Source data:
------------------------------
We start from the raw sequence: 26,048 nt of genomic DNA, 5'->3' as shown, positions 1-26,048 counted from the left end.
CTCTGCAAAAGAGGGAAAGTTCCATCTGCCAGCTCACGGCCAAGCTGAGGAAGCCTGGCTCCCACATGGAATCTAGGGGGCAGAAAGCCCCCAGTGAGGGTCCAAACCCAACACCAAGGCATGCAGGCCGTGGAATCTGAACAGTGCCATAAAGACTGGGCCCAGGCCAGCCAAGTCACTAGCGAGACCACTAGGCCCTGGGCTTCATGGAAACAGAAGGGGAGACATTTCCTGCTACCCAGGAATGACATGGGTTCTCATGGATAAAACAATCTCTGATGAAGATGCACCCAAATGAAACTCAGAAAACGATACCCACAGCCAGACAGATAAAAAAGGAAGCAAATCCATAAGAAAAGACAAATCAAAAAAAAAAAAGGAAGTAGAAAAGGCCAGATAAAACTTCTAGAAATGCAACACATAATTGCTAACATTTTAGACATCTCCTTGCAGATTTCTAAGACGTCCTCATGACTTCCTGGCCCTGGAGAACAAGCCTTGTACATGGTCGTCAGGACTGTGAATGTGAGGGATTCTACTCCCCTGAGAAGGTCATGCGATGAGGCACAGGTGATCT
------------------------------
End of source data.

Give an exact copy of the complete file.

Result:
We start from the raw sequence: 26,048 nt of genomic DNA, 5'->3' as shown, positions 1-26,048 counted from the left end.
CTCTGCAAAAGAGGGAAAGTTCCATCTGCCAGCTCACGGCCAAGCTGAGGAAGCCTGGCTCCCACATGGAATCTAGGGGGCAGAAAGCCCCCAGTGAGGGTCCAAACCCAACACCAAGGCATGCAGGCCGTGGAATCTGAACAGTGCCATAAAGACTGGGCCCAGGCCAGCCAAGTCACTAGCGAGACCACTAGGCCCTGGGCTTCATGGAAACAGAAGGGGAGACATTTCCTGCTACCCAGGAATGACATGGGTTCTCATGGATAAAACAATCTCTGATGAAGATGCACCCAAATGAAACTCAGAAAACGATACCCACAGCCAGACAGATAAAAAAGGAAGCAAATCCATAAGAAAAGACAAATCAAAAAAAAAAAAGGAAGTAGAAAAGGCCAGATAAAACTTCTAGAAATGCAACACATAATTGCTAACATTTTAGACATCTCCTTGCAGATTTCTAAGACGTCCTCATGACTTCCTGGCCCTGGAGAACAAGCCTTGTACATGGTCGTCAGGACTGTGAATGTGAGGGATTCTACTCCCCTGAGAAGGTCATGCGATGAGGCACAGGTGATCT